The summer of 2014 was dramatic for the Iraqi peoples of the north. The proclamation of the caliphate in Mosul by Abu Bakr al-Baghdadi resulted in the expulsion of all Christians from the city of Mosul and the Nineveh Plain; thousands of people were forced to flee with nothing but the clothes on their backs; there was no regard for the elderly, children, women or the sick. It was a true biblical exodus. It was even worse for the Yazidi community of the Sinjar mountains; those who did not flee were killed and the women sold as slaves. On August 10, Pope Francis sent me as his personal representative to Iraq (he was leaving for a pastoral trip to Korea on which I was to have accompanied him): the mission consisted in meeting, speaking, seeing, embracing, praying and showing solidarity for the unspeakable suffering inflicted by the Islamic fanaticism of Isis. I have shocking memories and visions. But also memories of an extraordinarily dignified people, who in the face of something entirely unprecedented were capable of reorganising themselves to meet essential needs and keep their trust in God alive. I was wholly edified by their faith, forged through so many trials down through the centuries to safeguard their spiritual patrimony. As a Nuncio, what struck me most as I visited their villages was that I had never found such love and faith in the West. My return to Iraq in Holy Week and for Easter 2015, was a way of saying to our faithful that we had not forgotten them and I brought them six thousand Easter cakes (colombe – a traditional Italian Easter cake in the form of a dove), a gift from many faithful in Rome.
What prompted you to write your book “The Church in Iraq. History, development and mission, from the beginnings to the present day,” Vatican publishing house, 2015?
First of all, it gladdens me that my book is now also available in Spanish, “La Iglesia en Iraq,” published by BAC in the Historia series.
With this book I wanted, at the same time, to give witness to «these communities [which] have survived centuries of punitive taxation; of inducements and prohibitions; of hate, intolerance, and envy; and finally, of persecution»(1), and make known their history, little known, but rich in faith, values, culture, heir of martyrs and confessors of the faith. Only when you live among these communities can you grasp their beauty, and I am very happy to have had the opportunity. We should never forget the Eastern Churches, although small in number, they are great in the spiritual gifts of which they are custodians.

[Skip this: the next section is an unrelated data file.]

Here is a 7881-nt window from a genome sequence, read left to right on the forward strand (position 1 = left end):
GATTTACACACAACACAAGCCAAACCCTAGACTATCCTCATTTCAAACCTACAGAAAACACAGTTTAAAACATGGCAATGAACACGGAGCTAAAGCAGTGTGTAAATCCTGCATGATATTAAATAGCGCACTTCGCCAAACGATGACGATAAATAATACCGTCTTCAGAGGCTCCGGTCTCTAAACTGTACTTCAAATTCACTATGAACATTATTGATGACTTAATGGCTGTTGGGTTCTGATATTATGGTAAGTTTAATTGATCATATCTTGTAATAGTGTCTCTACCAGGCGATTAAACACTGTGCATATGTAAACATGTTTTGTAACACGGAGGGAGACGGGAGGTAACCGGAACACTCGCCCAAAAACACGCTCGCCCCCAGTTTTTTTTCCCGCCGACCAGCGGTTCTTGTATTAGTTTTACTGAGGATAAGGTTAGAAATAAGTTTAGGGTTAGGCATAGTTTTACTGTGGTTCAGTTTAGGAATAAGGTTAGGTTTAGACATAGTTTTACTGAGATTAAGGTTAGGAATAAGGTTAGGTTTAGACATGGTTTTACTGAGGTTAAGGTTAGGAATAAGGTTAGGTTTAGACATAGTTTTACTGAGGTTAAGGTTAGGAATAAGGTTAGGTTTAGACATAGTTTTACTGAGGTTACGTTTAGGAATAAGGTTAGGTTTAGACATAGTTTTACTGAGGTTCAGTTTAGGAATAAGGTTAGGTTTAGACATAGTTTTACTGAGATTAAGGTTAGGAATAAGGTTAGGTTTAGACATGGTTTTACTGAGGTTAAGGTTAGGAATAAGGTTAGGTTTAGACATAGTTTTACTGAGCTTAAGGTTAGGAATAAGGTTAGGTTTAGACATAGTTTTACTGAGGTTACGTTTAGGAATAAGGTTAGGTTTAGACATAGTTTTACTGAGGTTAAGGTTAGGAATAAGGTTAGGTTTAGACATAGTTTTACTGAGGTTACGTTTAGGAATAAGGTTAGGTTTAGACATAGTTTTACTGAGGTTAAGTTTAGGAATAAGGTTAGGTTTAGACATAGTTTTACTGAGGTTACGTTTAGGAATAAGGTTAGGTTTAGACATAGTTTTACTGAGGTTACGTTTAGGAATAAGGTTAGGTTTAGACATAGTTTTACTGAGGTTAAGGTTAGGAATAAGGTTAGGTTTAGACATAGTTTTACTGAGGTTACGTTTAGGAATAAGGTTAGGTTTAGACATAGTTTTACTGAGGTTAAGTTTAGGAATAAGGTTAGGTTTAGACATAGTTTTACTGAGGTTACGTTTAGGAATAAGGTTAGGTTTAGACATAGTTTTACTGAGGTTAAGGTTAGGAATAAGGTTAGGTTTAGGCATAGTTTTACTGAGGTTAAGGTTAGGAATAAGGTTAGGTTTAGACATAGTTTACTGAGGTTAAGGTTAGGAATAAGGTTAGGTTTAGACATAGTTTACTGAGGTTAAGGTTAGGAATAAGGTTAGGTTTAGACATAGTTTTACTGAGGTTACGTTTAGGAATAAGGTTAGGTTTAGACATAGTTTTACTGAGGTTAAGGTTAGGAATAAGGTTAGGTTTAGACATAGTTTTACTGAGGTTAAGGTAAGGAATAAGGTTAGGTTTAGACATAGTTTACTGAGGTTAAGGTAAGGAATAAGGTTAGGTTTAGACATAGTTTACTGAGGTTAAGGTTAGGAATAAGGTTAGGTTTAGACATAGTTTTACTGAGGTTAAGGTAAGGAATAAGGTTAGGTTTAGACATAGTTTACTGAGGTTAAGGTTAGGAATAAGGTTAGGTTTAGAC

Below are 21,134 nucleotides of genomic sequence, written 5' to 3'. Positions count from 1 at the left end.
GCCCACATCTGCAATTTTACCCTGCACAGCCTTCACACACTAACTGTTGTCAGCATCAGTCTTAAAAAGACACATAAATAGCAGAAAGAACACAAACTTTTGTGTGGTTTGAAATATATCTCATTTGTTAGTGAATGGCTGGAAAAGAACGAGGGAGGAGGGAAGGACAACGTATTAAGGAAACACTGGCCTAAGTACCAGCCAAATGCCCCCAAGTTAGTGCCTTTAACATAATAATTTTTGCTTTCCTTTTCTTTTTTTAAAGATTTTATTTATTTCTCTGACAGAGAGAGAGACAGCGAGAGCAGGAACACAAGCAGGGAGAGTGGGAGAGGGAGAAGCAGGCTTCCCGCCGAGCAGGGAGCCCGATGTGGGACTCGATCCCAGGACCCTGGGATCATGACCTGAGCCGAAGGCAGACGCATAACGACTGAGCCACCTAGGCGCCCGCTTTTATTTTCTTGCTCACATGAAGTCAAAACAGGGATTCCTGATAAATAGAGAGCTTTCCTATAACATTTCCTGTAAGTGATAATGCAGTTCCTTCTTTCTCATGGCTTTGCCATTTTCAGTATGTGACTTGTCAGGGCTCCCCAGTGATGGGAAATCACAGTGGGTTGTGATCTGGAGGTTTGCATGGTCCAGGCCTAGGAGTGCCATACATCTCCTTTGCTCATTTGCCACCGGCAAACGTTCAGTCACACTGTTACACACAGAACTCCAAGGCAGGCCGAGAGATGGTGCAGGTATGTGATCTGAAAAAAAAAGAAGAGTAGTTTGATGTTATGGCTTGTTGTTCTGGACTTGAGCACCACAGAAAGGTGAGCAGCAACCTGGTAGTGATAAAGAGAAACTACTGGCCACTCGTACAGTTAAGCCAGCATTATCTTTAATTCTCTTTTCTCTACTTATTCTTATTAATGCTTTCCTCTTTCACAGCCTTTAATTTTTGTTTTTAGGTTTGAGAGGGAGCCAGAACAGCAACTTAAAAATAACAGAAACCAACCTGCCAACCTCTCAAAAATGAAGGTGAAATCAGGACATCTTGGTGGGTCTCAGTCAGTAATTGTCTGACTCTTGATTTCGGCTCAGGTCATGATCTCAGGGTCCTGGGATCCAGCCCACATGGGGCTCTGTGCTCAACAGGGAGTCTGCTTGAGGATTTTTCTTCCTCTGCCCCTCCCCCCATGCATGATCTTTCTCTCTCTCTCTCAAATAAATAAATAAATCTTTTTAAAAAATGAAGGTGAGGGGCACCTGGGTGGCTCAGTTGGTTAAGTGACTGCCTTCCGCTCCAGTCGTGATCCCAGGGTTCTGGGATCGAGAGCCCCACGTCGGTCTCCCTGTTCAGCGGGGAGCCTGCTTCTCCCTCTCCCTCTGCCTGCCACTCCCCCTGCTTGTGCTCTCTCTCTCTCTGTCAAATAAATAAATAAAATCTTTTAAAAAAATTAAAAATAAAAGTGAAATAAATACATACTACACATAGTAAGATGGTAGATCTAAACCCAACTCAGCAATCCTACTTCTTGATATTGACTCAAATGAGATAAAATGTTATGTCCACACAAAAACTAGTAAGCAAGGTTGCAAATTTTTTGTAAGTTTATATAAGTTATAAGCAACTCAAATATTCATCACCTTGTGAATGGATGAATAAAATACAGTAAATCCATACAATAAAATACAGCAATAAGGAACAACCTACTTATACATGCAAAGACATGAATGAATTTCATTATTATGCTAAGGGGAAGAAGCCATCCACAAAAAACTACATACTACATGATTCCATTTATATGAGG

Do you have an ongoing relationship with Christians in Iraq? What can this visit by the Pope bring to the community of faithful there?
Yes, I have many Christian friends; but I have also met many Muslim friends who have shown me respect and consideration. Having shared a dark page of their history with them continues to generate memories and esteem that will never be erased. At the same time, I remember both the telephone calls during the war by John Paul II to express his closeness, and the meetings with Islamic leaders and simple people. Some of these, at the end of my mission in Iraq (2006), wanted to give me a ring and an episcopal cross made by them as a souvenir. They also came to see me in subsequent years.
I wanted to write a history of the Church in Iraq from its beginnings to today wanted, for my part, to express all my affection and admiration. It is no coincidence that the Chaldean Church wanted to translate my book into Arabic, which is a concrete way to offer information that would otherwise not be known to a large non-Christian audience. The volume has been appreciated by the civil authorities and I believe that it contributes to nourishing the brotherhood of all the civil and religious components that have always lived together in the country.
(1) The Church in Iraq by Cardinal Fernando Filoni, (CUA - The Catholic University of America Press, 2017), p. 9-10.